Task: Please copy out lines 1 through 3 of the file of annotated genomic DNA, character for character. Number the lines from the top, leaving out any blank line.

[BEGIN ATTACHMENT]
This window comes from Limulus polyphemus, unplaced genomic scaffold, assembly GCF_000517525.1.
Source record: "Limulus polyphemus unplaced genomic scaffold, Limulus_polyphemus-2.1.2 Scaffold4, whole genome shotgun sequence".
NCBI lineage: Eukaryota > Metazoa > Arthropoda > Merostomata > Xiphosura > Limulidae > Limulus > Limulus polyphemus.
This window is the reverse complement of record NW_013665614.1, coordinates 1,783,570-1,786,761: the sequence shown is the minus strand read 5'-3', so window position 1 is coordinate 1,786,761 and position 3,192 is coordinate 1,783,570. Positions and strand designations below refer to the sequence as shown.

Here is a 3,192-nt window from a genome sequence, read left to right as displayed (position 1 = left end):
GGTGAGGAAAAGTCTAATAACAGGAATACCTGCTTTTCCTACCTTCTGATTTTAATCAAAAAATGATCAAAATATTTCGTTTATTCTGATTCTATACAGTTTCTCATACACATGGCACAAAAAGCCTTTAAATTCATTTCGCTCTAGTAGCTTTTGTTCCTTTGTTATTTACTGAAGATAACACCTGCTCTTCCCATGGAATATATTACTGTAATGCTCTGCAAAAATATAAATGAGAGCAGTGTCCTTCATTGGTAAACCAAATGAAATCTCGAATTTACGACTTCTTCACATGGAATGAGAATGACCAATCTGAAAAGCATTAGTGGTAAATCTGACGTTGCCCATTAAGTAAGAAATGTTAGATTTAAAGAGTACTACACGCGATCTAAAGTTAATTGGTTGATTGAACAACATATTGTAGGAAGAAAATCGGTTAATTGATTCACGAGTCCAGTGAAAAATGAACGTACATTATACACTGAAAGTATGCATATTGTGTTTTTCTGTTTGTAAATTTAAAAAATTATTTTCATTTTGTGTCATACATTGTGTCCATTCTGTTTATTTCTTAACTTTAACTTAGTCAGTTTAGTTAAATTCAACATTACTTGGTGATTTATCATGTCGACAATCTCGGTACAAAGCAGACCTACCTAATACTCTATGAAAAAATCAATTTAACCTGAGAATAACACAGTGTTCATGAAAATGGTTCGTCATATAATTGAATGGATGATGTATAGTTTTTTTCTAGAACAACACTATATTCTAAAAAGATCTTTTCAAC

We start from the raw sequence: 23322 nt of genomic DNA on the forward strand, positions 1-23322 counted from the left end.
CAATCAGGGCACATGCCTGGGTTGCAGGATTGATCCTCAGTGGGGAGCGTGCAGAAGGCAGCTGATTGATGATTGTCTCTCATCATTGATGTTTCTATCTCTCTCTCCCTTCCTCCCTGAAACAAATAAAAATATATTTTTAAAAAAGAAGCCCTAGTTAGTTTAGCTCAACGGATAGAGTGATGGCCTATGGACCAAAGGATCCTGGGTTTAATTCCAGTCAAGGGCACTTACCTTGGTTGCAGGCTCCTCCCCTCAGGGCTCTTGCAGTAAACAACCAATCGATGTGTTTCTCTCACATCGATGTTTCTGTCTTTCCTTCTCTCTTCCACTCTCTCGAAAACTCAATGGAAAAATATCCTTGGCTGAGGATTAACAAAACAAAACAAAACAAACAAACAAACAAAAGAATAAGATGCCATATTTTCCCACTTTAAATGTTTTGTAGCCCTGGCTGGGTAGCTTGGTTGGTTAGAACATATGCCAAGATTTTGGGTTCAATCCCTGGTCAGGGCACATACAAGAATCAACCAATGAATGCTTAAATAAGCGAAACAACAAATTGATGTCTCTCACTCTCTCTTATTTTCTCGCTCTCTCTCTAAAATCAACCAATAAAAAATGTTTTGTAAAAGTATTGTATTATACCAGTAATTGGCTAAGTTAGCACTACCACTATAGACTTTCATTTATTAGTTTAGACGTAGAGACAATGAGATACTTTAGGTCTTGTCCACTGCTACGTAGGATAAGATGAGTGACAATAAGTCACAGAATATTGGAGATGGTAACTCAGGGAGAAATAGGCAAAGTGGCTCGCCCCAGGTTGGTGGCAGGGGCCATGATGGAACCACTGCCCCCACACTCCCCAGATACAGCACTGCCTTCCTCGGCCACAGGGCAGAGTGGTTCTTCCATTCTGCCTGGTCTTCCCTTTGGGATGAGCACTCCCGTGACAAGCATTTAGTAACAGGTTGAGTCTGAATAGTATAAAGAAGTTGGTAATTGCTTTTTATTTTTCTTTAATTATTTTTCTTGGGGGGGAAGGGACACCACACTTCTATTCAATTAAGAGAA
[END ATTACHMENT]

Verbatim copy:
This window comes from Limulus polyphemus, unplaced genomic scaffold, assembly GCF_000517525.1.
Source record: "Limulus polyphemus unplaced genomic scaffold, Limulus_polyphemus-2.1.2 Scaffold4, whole genome shotgun sequence".
NCBI lineage: Eukaryota > Metazoa > Arthropoda > Merostomata > Xiphosura > Limulidae > Limulus > Limulus polyphemus.